CHESTERFIELD, Mo. — The Parkway school district will start out the school year completely online.
In a letter to parents and staff Wednesday morning, Superintendent Keith Marty and Board of Education President Jeff Todd said recent developments with the coronavirus pandemic have caused the district to abandon its proposed "blended learning" model in exchange for full-time online learning.
The letter cited a rise in coronavirus cases and St. Louis County Executive Sam Page's recent tightening of coronavirus restrictions, which starting Friday will ban gatherings of 50 or more people and limit businesses to 25% capacity.
"We simply cannot engage in face-to-face learning in a high quality way under these updated health guidelines," the letter said.
In a recent survey sent out to parents, the district had asked how they'd like their children to start out their school year on Aug. 24: 67% of families responded that they preferred in-person learning and 33% preferred virtual learning.
The district had originally planned to place families who chose the in-person option into groups that would attend school on Wednesdays and Fridays or Tuesdays and Thursdays.
"We realize this will be a disappointment for families who chose the in-person experience," the district said. "It is disappointing to us as well. We worked extremely hard to find a way to get students back in school. We remain committed to getting students back in the schools as soon as possible because that is where they thrive the best."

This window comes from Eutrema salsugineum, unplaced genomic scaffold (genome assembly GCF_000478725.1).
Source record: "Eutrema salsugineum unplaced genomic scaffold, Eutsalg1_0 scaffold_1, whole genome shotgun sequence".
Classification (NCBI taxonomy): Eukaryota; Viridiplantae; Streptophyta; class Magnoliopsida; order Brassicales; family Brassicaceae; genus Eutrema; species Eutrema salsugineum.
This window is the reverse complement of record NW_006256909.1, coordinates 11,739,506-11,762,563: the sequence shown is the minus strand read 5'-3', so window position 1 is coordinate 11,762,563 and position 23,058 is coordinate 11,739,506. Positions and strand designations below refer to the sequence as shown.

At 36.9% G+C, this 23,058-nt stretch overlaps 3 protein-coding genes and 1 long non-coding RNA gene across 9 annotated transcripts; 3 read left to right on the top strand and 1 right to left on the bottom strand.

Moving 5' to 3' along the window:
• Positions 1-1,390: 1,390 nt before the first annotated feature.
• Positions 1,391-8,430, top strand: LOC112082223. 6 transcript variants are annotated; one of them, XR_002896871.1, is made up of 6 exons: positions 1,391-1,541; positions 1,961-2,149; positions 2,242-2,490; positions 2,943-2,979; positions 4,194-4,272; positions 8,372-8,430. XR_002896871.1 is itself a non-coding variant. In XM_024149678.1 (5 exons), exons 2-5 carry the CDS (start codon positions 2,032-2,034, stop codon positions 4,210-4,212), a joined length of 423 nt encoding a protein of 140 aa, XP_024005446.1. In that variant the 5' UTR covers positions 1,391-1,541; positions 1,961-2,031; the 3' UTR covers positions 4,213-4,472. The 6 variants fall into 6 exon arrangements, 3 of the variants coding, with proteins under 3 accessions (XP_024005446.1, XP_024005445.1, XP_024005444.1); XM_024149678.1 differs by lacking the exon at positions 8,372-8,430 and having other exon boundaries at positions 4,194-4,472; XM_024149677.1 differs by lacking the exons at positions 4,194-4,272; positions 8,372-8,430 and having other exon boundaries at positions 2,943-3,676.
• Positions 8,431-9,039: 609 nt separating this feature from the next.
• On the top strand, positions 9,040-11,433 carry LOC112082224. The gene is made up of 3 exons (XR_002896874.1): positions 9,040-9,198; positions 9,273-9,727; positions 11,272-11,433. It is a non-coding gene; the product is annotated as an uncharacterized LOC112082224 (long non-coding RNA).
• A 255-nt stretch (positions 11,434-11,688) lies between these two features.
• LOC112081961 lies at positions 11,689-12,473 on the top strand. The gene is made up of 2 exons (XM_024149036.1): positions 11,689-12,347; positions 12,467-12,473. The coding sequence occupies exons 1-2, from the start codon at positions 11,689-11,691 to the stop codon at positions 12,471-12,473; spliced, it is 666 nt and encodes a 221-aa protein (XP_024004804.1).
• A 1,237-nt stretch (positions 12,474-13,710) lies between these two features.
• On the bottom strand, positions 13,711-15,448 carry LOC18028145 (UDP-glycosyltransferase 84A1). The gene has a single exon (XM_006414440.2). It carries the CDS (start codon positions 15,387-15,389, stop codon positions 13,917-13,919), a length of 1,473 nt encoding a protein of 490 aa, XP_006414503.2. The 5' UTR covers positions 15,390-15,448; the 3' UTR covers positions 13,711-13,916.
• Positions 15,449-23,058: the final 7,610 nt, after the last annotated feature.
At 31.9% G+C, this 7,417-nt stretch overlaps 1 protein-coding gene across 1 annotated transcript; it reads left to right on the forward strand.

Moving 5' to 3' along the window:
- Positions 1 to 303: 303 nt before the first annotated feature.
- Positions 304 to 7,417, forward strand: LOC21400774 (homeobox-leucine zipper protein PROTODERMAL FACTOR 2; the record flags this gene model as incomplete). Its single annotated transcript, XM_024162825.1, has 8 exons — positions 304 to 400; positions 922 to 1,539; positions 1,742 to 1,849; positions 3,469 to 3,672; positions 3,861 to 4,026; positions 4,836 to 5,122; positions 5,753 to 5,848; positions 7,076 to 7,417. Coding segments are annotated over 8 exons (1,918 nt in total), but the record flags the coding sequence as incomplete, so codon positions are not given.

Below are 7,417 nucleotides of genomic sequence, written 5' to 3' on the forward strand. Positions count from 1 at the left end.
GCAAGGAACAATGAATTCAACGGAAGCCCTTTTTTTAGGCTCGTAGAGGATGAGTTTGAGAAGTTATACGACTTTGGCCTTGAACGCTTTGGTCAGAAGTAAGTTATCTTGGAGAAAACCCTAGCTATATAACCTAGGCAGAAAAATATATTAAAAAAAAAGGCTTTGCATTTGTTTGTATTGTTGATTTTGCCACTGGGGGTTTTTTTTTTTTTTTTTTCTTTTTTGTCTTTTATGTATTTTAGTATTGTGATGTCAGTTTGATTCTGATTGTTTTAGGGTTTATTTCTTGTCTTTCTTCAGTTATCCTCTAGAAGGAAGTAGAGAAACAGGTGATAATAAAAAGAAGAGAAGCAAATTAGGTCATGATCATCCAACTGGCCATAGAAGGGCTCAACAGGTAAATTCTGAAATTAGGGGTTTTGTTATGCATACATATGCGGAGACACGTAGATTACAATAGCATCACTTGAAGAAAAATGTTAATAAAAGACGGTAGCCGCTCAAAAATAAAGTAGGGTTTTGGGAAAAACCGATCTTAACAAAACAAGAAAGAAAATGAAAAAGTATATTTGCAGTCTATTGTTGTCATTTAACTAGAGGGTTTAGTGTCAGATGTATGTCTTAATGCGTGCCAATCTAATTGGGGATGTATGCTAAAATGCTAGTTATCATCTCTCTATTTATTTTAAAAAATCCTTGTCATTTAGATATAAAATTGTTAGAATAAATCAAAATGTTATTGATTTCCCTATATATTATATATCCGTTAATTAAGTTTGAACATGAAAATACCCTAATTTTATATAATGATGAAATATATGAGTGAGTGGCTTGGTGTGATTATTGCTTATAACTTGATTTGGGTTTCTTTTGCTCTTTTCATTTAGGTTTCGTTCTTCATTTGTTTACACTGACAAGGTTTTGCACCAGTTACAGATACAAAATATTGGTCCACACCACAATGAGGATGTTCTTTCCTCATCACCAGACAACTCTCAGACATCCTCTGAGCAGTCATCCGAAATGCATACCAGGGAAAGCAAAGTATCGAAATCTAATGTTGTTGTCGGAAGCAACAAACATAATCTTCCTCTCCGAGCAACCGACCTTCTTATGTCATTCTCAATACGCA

A group of Parkway parents planned to protest the district's back-to-school plan Wednesday evening. They said they want their students in class five days a week.
Parents who opposed the original "blended learning" plan said it had many logistical, health and academic issues — and they want their children in school full time.
5 On Your Side's Sara Machi spoke to Lindsay Petefish, who is a parent in the school district.
"My first reaction was just, 'Man, OK, here we go," she said.
"He's just so little. I think that's really where it comes into play is he's so young online learning is obviously not ideal. So how much is he actually going to learn this year. How much is he really going to take in?"
"I keep saying I'm not a kindergarten teacher for a reason. And that's because I'm not sure that I can, you know, get him to where he needs to be."
Governor Parson meets with district leaders
Gov. Mike Parson met with leaders from a dozen school districts in St. Louis city and county Wednesday to hear their concerns about and plans for going back to school.
"They're gonna do whatever it takes to keep those kids safe, and they're gonna do whatever it takes to keep the administration, the teachers and everyone else involved in the school system," he said.
Parson said what he heard from administrators in St. Louis was different than what he heard from school leaders in other parts of the state. That's why he supports local decision-making instead of a state-wide plan.
"You gotta give those local areas flexibility to decide what's best for their communities," he said.
Below is the full statement Parkway sent to parents Wednesday morning:
"Dear Families and Staff,
As I mentioned these past few months, it is clear we must all be flexible and patient during these historic times. I cannot tell you how thankful and proud I am to work in a community that has been so supportive, flexible and indeed patient as we navigate our time together.